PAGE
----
“(American) paratroopers began jumping out by the hundreds. I saw one paratrooper land in the road but a German killed him before he could get untangled from his parachute. Another (paratrooper) was as killed near me. I will never forget the sight.” – Raymond Paris, resident of St. Mère-Eglise

04:45 H – Two miniature submarines drop off beachmasters and equipment for signaling landing craft. British knockout German shore battery at Merville.

22:00 – June 5, 1944

Commencement of Operation Neptune – Five fleets of assault ships cast off and depart their English port bases.

“We slipped anchor and headed into the Channel to overtake the grey columns of troops transports and landing craft, which now stretched to the horizon and beyond. They filled the scene as far as the eye could see. Overhead, the sky was filled with an aerial armada of bombers.”

John Gough, radio operator on board a destroyer.

LCI Convoy - D-Day

Timeline – December 8, 1941, 12:29

The President, still on his son’s arm, enters the Chamber of the House, is introduced briefly by Speaker Sam Rayburn, and receives a thunderous ovation. For the past nine years, Republicans have shown little enthusiasm toward the President when he has addressed a Joint Session of Congress. This time, the Republicans join in, signifying the nation’s sudden unity.

Solemnly, he begins his speech: 

Mr. Vice President, Mr. Speaker, Members of the Senate, and of the House of Representatives:

Yesterday, December 7th, 1941 — a date which will live in infamy — the United States of America was suddenly and deliberately attacked by naval and air forces of the Empire of Japan.

The United States was at peace with that nation and, at the solicitation of Japan, was still in conversation with its government and its emperor looking toward the maintenance of peace in the Pacific.

Indeed, one hour after Japanese air squadrons had commenced bombing in the American island of Oahu, the Japanese ambassador to the United States and his colleague delivered to our Secretary of State a formal reply to a recent American message. And while this reply stated that it seemed useless to continue the existing diplomatic negotiations, it contained no threat or hint of war or of armed attack.

It will be recorded that the distance of Hawaii from Japan makes it obvious that the attack was deliberately planned many days or even weeks ago. During the intervening time, the Japanese government has deliberately sought to deceive the United States by false statements and expressions of hope for continued peace.

The attack yesterday on the Hawaiian islands has caused severe damage to American naval and military forces. I regret to tell you that very many American lives have been lost. In addition, American ships have been reported torpedoed on the high seas between San Francisco and Honolulu.

Yesterday, the Japanese government also launched an attack against Malaya.

Last night, Japanese forces attacked Hong Kong.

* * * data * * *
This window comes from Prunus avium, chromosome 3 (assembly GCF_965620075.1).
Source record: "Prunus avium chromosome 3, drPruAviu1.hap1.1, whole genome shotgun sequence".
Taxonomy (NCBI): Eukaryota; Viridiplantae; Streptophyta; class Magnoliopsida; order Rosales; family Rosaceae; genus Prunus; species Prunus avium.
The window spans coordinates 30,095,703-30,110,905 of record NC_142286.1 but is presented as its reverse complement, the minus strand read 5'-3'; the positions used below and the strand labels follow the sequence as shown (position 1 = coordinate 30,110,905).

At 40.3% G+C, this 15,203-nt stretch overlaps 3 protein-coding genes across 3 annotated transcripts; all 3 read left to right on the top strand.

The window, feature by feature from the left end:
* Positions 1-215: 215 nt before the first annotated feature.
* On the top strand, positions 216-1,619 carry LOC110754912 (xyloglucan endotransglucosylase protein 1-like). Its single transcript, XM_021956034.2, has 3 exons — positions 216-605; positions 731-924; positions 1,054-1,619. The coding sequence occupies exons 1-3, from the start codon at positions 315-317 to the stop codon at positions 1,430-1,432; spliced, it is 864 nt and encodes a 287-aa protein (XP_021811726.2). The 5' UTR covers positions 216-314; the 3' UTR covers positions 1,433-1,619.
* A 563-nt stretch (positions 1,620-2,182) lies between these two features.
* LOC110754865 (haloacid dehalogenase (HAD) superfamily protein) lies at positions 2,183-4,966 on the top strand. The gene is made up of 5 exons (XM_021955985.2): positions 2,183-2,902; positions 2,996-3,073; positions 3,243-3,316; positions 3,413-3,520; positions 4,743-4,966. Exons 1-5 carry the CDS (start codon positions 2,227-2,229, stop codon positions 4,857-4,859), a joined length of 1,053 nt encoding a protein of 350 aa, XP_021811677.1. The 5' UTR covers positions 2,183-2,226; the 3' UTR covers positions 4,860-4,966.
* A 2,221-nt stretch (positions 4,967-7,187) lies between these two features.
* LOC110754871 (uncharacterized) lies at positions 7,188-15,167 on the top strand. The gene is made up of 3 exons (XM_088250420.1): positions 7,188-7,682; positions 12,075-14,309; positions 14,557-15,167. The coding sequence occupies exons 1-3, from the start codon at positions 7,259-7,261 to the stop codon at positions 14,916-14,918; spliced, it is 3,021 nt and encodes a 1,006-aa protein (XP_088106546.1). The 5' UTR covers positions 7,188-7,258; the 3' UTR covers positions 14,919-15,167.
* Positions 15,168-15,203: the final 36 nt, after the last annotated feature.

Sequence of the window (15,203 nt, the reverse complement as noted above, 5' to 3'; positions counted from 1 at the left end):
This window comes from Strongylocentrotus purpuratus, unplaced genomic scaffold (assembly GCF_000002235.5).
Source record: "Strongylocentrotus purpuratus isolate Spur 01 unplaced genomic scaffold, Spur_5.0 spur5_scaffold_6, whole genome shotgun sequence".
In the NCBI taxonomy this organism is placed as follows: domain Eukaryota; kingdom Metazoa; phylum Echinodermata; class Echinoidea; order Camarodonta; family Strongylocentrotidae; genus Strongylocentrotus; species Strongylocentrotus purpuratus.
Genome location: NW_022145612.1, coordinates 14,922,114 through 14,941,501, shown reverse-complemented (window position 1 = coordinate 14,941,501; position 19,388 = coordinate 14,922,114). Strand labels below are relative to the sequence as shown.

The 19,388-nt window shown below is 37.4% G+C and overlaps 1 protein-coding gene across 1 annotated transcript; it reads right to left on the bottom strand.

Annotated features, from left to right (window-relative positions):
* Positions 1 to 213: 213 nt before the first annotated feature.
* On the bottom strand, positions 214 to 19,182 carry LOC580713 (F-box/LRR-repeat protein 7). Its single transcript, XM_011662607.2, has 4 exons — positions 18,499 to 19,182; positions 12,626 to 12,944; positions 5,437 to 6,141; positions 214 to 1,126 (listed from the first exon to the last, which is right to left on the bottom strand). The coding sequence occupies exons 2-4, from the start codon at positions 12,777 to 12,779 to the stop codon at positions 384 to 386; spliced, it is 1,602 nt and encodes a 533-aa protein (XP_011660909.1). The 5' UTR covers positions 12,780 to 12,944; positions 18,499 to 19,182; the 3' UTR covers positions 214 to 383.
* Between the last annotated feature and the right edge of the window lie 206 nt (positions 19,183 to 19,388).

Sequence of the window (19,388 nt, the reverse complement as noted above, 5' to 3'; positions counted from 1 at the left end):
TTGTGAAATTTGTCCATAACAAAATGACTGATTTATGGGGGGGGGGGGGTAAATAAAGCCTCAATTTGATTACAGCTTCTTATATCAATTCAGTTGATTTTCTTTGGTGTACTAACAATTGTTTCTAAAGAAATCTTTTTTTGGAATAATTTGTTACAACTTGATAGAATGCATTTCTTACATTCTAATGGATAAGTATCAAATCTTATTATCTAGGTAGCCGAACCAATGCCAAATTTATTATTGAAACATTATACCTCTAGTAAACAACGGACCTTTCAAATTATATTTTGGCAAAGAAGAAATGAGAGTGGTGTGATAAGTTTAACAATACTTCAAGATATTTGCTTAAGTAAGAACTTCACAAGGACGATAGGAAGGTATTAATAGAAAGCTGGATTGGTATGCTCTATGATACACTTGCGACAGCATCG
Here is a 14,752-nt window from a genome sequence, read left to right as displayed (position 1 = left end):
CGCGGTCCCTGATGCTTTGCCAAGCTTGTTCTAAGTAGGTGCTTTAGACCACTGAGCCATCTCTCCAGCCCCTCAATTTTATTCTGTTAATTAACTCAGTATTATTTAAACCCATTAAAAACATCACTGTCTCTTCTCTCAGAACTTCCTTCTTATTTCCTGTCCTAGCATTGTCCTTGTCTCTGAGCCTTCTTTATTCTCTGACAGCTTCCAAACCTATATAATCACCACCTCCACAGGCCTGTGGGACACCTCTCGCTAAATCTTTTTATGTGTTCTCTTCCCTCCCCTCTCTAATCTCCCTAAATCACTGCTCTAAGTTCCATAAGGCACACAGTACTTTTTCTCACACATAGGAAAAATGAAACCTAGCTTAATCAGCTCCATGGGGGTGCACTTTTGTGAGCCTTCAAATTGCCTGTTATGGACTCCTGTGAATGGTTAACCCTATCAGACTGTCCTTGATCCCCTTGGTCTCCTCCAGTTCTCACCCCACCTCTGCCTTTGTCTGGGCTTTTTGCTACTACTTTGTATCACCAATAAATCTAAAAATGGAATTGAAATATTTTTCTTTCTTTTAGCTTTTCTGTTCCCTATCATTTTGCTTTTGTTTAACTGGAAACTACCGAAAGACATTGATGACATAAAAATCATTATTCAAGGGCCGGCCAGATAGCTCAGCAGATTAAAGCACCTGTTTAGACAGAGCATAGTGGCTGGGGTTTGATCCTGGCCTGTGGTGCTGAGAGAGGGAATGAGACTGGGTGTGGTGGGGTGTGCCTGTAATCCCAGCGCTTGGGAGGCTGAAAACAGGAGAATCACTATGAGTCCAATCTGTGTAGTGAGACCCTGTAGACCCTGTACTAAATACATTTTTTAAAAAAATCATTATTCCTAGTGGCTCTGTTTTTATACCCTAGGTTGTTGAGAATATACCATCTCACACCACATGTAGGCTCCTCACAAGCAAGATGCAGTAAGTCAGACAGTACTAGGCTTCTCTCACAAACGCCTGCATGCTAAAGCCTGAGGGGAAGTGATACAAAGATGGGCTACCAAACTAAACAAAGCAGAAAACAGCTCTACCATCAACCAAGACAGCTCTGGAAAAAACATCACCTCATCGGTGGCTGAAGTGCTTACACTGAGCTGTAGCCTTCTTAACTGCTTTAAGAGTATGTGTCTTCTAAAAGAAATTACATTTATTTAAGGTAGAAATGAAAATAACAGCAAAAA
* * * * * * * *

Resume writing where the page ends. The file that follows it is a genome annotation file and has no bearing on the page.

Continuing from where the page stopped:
Last night, Japanese forces attacked Guam.

Last night, Japanese forces attacked the Philippine Islands.

Last night, the Japanese attacked Wake Island.

And this morning, the Japanese attacked Midway Island.

Japan has, therefore, undertaken a surprise offensive extending throughout the Pacific area. The facts of yesterday and today speak for themselves. The people of the United States have already formed their opinions and well understand the implications to the very life and safety of our nation.

As commander in chief of the Army and Navy, I have directed that all measures be taken for our defense. But always will our whole nation remember the character of the onslaught against us.

No matter how long it may take us to overcome this premeditated invasion, the American people in their righteous might will win through to absolute victory.

I believe that I interpret the will of the Congress and of the people when I assert that we will not only defend ourselves to the uttermost, but will make it very certain that this form of treachery shall never again endanger us.

Hostilities exist. There is no blinking at the fact that our people, our territory, and our interests are in grave danger.

With confidence in our armed forces, with the unbounding determination of our people, we will gain the inevitable triumph — so help us God.

I ask that the Congress declare that since the unprovoked and dastardly attack by Japan on Sunday, December 7th, 1941, a state of war has existed between the United States and the Japanese empire.

Timeline – December 8, 1941, 12:20

A heavily guarded black limousine pulls up to the south entrance of the U.S. Capitol.

President Franklin D. Roosevelt gets out of the car and enters the Capitol, assisted by his son Captain James Roosevelt, who wears the uniform of the U.S. Marines.

The chamber of the House of Representatives is jammed with members of both houses of Congress, the U.S. Supreme Court, official guests, and onlookers in the galleries.